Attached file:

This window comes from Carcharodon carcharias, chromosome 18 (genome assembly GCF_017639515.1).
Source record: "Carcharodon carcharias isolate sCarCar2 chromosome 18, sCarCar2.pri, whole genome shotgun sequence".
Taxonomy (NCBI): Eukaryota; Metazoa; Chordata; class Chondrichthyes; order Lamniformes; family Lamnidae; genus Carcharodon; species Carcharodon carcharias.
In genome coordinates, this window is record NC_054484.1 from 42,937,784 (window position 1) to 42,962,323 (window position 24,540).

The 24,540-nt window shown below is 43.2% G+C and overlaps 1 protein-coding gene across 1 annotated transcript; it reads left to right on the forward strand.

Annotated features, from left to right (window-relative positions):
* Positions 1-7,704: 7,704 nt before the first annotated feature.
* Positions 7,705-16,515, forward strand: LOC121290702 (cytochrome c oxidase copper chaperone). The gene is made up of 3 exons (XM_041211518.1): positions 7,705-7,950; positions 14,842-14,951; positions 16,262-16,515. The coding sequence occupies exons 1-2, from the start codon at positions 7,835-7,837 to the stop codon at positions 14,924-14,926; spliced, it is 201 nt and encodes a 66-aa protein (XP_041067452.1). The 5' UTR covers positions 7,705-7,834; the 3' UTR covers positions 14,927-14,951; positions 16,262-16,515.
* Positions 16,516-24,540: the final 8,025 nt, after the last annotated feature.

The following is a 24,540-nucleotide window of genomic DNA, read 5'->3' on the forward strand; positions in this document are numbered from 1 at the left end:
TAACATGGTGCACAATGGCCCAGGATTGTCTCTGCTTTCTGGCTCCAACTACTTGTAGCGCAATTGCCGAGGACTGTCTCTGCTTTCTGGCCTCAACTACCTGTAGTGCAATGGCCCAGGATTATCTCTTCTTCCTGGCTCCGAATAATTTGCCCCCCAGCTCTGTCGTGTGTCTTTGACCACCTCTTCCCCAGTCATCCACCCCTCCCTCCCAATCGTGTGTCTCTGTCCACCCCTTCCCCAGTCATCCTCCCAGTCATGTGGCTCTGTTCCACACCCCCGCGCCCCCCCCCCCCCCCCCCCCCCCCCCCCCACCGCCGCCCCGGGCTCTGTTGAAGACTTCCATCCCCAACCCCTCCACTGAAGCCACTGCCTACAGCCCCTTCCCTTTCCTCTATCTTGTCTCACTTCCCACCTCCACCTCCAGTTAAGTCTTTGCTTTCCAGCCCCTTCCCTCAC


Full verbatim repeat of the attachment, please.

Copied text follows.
This window comes from Carcharodon carcharias, chromosome 18 (genome assembly GCF_017639515.1).
Source record: "Carcharodon carcharias isolate sCarCar2 chromosome 18, sCarCar2.pri, whole genome shotgun sequence".
Taxonomy (NCBI): Eukaryota; Metazoa; Chordata; class Chondrichthyes; order Lamniformes; family Lamnidae; genus Carcharodon; species Carcharodon carcharias.
In genome coordinates, this window is record NC_054484.1 from 42,937,784 (window position 1) to 42,962,323 (window position 24,540).

The 24,540-nt window shown below is 43.2% G+C and overlaps 1 protein-coding gene across 1 annotated transcript; it reads left to right on the forward strand.

Annotated features, from left to right (window-relative positions):
* Positions 1-7,704: 7,704 nt before the first annotated feature.
* Positions 7,705-16,515, forward strand: LOC121290702 (cytochrome c oxidase copper chaperone). The gene is made up of 3 exons (XM_041211518.1): positions 7,705-7,950; positions 14,842-14,951; positions 16,262-16,515. The coding sequence occupies exons 1-2, from the start codon at positions 7,835-7,837 to the stop codon at positions 14,924-14,926; spliced, it is 201 nt and encodes a 66-aa protein (XP_041067452.1). The 5' UTR covers positions 7,705-7,834; the 3' UTR covers positions 14,927-14,951; positions 16,262-16,515.
* Positions 16,516-24,540: the final 8,025 nt, after the last annotated feature.

The following is a 24,540-nucleotide window of genomic DNA, read 5'->3' on the forward strand; positions in this document are numbered from 1 at the left end:
TAACATGGTGCACAATGGCCCAGGATTGTCTCTGCTTTCTGGCTCCAACTACTTGTAGCGCAATTGCCGAGGACTGTCTCTGCTTTCTGGCCTCAACTACCTGTAGTGCAATGGCCCAGGATTATCTCTTCTTCCTGGCTCCGAATAATTTGCCCCCCAGCTCTGTCGTGTGTCTTTGACCACCTCTTCCCCAGTCATCCACCCCTCCCTCCCAATCGTGTGTCTCTGTCCACCCCTTCCCCAGTCATCCTCCCAGTCATGTGGCTCTGTTCCACACCCCCGCGCCCCCCCCCCCCCCCCCCCCCCCCCCCCCACCGCCGCCCCGGGCTCTGTTGAAGACTTCCATCCCCAACCCCTCCACTGAAGCCACTGCCTACAGCCCCTTCCCTTTCCTCTATCTTGTCTCACTTCCCACCTCCACCTCCAGTTAAGTCTTTGCTTTCCAGCCCCTTCCCTCAC